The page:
Nor was there error in rejecting the proffered evidence of the bid and asked prices of the Brown & Bigelow Company stock on a when, as and if issued basis, on January 5, 1948, the mean of which is said to be 8 5/8 rather than the 9 1/2, which was the basis used when the fee was agreed upon. This evidence could have served no other purpose than to confuse the jury. All the evidence in the case showed an agreed fee of $24,985, the amount of appellant’s receipted bill. He made no statement at any time to the effect that he intended to enter on his return the amount the stock might be deemed worth according to the market quotations, nor was any evidence produced on his behalf to indicate that he did so. No calculation made on the basis of the alleged bid and asked prices on January 5, 1948, could be made to come to $22,500.
Moreover, the argument made in the prosecutor’s summation, that this fee was not disclosed to appellant’s partners, was amply justified, as indicated in an earlier portion of this opinion.
Considerable argument is devoted to the amended returns, two of which were filed on June 27, 1951, shortly after the passage of the Resolution of the House of Representatives, setting up the Subcommittee to ‘Investigate the Administration of the Internal Revenue Laws,’ above referred to, and shortly before the two Revenue Agents were assigned to investigate appellant’s personal income tax situation. The relevancy of these amended returns to the government’s case will appear from a single illustration.
In 1949, one of the officers of American Lithofold Corporation, which manufactured business forms, conferred with appellant over the possibility of getting business for the firm through the medium of appellant’s ‘prominence in the neighborhood,’ meaning New York City. Appellant was accordingly employed and made a vice-president of the company. Some cards were printed with appellant’s name as vice-president and he went around to see some customers and sent out a number of letters. For these services he was paid on February 28, 1949, $750, on March 31, 1949, $750 and on April 30, 1949, $750. A further payment was made to appellant of $1,200 in 1950. The 1949 return, as originally filed on January 16, 1950, made no reference to the amounts received from American Lithofold Corporation in that year. In the 1950 return, filed on January 12, 1951, there is an unexplained lump sum statement, ‘Other income-$2250.’ The amended return for 1949, filed on June 27, 1951, contains a new item, ‘Other income- $2250,’ the equivalent of the three $750 payments above described; and, in the amended 1950 return, filed June 27, 1951, the original statement, ‘Other income- $2250’ is raised to ‘Other income- $2750.’ Appellant claimed that the 1949 amended return of ‘Other income- $2250’ represented the payments received from American Lithofold Corporation in 1949. His claim about the ‘Other income- $2750’ in the 1950 amended return is obscure to us, partly because of his answers during the investigation relative to the Anheuser-Busch payments referred to in a foregoing portion of this opinion.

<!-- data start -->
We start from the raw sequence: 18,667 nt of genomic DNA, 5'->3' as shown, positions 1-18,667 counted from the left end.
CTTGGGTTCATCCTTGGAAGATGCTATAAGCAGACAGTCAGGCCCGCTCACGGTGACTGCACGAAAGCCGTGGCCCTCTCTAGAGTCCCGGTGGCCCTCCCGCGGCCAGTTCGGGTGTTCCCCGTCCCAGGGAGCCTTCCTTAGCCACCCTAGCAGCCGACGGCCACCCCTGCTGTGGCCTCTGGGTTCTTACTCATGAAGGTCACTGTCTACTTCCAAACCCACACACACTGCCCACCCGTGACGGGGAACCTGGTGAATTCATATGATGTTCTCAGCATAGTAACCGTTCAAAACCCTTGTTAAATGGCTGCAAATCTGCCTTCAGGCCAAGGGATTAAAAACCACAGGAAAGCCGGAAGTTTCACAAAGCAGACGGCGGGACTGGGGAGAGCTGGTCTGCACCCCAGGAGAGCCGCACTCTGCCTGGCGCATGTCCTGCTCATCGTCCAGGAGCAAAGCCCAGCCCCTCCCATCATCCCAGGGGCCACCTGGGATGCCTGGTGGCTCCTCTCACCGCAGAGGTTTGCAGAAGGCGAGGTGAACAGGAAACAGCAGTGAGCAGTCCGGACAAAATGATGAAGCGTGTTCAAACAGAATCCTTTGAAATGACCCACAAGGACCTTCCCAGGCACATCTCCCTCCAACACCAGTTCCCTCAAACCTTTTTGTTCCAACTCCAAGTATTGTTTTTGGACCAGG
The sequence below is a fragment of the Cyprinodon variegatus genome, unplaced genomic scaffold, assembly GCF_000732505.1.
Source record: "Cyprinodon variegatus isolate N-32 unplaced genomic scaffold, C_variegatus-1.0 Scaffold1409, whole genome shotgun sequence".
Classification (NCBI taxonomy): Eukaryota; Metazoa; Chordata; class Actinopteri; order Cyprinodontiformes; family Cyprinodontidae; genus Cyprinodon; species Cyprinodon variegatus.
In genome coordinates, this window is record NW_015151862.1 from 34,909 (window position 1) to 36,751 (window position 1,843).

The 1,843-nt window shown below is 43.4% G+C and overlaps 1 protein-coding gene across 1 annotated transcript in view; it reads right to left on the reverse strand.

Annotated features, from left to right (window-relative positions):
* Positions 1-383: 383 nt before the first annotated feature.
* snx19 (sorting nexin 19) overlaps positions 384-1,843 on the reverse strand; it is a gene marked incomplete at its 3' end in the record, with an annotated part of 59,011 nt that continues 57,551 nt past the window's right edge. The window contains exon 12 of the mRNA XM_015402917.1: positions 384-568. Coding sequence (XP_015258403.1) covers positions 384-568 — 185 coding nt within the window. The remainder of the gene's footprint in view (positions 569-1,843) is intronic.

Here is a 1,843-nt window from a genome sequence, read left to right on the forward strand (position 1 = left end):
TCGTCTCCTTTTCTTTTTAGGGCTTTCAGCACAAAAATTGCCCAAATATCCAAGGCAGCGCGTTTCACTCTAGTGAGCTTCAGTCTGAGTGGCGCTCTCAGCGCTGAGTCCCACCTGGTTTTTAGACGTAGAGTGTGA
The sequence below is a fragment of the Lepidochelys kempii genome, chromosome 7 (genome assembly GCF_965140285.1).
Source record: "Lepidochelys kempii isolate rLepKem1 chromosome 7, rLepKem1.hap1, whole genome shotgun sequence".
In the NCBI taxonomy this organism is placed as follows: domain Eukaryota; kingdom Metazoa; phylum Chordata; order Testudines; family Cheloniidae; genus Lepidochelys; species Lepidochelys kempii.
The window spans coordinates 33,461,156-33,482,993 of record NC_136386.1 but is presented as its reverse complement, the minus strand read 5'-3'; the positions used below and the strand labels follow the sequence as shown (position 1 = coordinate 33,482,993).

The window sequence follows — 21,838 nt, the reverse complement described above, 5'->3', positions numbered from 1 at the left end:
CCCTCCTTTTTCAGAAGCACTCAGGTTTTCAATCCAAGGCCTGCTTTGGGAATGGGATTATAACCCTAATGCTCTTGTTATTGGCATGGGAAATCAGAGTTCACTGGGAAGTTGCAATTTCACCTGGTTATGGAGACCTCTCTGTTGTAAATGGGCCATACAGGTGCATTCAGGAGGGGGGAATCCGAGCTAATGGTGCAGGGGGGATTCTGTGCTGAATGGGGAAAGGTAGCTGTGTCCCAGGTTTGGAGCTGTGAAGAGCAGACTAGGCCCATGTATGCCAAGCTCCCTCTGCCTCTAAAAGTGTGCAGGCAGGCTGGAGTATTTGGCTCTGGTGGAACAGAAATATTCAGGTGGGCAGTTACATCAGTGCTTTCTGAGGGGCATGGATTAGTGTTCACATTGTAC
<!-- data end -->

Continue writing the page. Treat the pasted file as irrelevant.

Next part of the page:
In any event, the filing of the amended returns under the circumstances could give appellant no immunity on account of any prior wilful misstatement or omission of taxable income. It was for the jury to consider these items of proof together with all the other evidence in the case and give them such probative weight on the issues as the jury might decide upon.
Much is made of the fact that appellant had a right to file amended returns *590 at any time, and, although not included in the requests for instructions submitted prior to the charge by the trial judge, counsel in a colloquy in the absence of the jury, relative to exceptions to the charge as given, requested the trial judge to supplement his charge by a further instruction ‘that an amended return does not have to be filed before March 15th, but can be filed at any time.’ The occasion for this is said to be that in his summation the prosecutor had said: ‘Now for that year, 1949, when the return was filed on January 16th- and please contrast this with the first one where, on March 12th, he filed an amended return (1946), and we took the amended return because he had a right to file an amended return at any time before the 15th of March.’